Britain’s 12-month inflation dipped to 1.5 percent in August from 1.6 percent in July, official data showed on Tuesday, easing pressure on the Bank of England to raise rates.
The Consumer Prices Index (CPI) inflation measure matched May’s level, which had been a near five-year low point.
Analyst expectations had been for the annual rate to remain at 1.6 percent, according to a survey by Dow Jones Newswires.
Britain is a member of the European Union but not of the eurozone, where inflation has fallen to 0.3 percent, causing the European Central Bank to take exceptional measures to ward off the dangers of deflation.
“Falls in the prices of motor fuels and food & non-alcoholic drinks provided the largest downward contributions to the change in the rate,” the Office for National Statistics said in a statement in London.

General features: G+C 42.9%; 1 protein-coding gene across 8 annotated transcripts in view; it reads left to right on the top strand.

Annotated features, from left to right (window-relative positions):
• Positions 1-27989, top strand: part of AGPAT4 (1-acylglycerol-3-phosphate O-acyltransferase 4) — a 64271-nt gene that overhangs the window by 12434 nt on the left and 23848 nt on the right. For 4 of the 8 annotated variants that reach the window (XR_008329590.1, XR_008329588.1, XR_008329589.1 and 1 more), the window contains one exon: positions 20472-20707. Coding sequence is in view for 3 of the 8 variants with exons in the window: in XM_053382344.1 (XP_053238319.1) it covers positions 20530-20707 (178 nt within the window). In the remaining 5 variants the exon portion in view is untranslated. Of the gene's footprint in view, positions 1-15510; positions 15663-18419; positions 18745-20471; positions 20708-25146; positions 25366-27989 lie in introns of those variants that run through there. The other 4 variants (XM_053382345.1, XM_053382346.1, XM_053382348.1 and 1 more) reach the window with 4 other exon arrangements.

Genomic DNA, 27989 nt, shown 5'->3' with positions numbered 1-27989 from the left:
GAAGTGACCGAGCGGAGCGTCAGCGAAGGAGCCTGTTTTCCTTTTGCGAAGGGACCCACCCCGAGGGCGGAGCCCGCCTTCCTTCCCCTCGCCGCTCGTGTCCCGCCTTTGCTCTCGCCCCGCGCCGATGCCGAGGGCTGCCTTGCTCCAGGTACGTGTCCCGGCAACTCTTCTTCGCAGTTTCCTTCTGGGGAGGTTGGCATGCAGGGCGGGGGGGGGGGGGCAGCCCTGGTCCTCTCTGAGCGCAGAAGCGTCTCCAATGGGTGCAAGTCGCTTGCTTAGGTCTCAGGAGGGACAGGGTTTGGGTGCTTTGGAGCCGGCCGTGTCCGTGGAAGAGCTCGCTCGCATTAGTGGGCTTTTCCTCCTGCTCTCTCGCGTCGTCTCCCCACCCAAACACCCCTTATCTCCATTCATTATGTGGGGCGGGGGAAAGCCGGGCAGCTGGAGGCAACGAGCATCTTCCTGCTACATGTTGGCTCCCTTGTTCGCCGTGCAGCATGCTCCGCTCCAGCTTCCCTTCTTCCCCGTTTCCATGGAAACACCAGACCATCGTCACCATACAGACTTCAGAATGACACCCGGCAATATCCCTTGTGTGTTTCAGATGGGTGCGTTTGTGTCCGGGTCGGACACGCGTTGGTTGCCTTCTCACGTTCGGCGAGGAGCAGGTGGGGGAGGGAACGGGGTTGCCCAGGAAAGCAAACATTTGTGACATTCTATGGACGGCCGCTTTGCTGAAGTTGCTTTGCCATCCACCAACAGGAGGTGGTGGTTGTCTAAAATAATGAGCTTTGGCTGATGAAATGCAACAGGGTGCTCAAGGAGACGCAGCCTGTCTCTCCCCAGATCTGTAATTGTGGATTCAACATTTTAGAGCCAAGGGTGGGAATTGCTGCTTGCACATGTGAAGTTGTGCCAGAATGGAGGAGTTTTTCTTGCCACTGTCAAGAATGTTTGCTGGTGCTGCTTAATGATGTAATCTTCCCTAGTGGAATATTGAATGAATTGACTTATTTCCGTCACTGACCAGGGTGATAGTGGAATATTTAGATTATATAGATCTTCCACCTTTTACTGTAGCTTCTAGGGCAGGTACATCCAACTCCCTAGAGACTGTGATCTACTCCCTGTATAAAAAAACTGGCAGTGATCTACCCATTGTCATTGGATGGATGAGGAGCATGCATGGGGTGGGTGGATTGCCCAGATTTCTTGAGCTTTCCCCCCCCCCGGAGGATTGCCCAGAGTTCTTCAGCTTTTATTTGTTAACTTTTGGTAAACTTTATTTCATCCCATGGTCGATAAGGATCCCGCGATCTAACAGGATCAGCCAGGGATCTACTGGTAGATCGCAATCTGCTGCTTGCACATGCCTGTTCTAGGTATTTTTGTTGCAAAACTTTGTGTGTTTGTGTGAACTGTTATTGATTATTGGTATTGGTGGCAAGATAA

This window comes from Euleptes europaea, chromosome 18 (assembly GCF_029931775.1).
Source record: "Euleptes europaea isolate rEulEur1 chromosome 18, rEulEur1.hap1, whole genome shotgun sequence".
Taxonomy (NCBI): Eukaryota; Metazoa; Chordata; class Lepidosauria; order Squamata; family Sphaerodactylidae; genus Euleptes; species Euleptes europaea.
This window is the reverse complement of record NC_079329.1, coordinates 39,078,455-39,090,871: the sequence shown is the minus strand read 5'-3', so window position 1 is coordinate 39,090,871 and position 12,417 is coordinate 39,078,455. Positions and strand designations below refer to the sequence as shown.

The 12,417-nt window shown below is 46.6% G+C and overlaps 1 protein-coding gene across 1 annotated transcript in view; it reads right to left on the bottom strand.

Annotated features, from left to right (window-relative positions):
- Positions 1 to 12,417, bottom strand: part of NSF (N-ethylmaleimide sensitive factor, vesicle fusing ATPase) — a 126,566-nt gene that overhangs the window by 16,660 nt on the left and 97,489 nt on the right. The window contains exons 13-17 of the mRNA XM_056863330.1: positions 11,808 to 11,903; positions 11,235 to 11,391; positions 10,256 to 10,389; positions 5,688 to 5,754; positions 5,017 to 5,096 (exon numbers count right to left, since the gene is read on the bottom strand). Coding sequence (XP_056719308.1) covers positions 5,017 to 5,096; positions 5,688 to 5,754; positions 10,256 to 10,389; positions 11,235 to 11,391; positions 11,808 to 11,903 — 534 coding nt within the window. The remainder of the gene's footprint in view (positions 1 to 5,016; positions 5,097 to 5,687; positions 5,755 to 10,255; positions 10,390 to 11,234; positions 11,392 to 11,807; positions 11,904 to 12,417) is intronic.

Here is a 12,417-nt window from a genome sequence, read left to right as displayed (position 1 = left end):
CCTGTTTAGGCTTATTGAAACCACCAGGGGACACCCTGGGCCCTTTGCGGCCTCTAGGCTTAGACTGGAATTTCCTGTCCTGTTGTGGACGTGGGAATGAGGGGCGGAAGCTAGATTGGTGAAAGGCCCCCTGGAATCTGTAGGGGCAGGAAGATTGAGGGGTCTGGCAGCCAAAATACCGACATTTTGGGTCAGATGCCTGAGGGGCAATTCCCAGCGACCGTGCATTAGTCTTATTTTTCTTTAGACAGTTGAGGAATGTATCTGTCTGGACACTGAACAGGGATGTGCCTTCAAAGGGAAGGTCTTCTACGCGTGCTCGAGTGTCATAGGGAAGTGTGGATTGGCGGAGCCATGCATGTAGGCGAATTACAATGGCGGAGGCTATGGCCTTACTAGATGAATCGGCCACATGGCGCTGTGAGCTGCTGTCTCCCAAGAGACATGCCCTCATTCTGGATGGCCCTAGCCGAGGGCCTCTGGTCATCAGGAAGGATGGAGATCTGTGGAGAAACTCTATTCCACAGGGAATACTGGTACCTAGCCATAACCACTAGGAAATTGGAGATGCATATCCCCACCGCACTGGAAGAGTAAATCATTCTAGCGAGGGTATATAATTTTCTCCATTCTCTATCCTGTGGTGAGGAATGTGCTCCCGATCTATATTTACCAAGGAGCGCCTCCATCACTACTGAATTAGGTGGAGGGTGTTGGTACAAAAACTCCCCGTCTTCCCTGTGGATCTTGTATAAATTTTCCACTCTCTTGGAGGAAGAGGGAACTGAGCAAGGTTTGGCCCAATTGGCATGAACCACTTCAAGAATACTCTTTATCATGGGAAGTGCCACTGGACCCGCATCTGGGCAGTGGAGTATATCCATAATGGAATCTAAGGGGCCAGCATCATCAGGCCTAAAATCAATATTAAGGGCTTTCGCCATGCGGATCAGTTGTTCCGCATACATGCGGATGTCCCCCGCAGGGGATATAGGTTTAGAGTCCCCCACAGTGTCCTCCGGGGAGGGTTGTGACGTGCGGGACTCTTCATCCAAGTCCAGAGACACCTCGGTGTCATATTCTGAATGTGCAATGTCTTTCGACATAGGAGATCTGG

“The largest, partially offsetting, upward effects came from clothing, transport services and alcohol.”
On a month-on-month basis, the CPI rose by 0.4 percent in August from July, in line with analyst expectations.
“With inflation at a five-year low, it is difficult to see why the Bank of England should even consider raising interest rates at present,” said Ben Brettell, senior economist at Hargreaves Lansdown stockbrokers.
“We are faced with uncertainty around the Scottish referendum, and there are signs the economy is slowing somewhat, with UK manufacturing activity growing at its slowest rate in 14 months in August.”
Last week, Bank of England governor Mark Carney hinted that the bank could raise its main interest rate from a record-low level in early 2015, citing the country’s solid economic recovery despite recent weaker data.
Earlier this month, the BoE voted to hold its key interest rate at half a percent, in its first meeting since divisions emerged over when to tighten policy.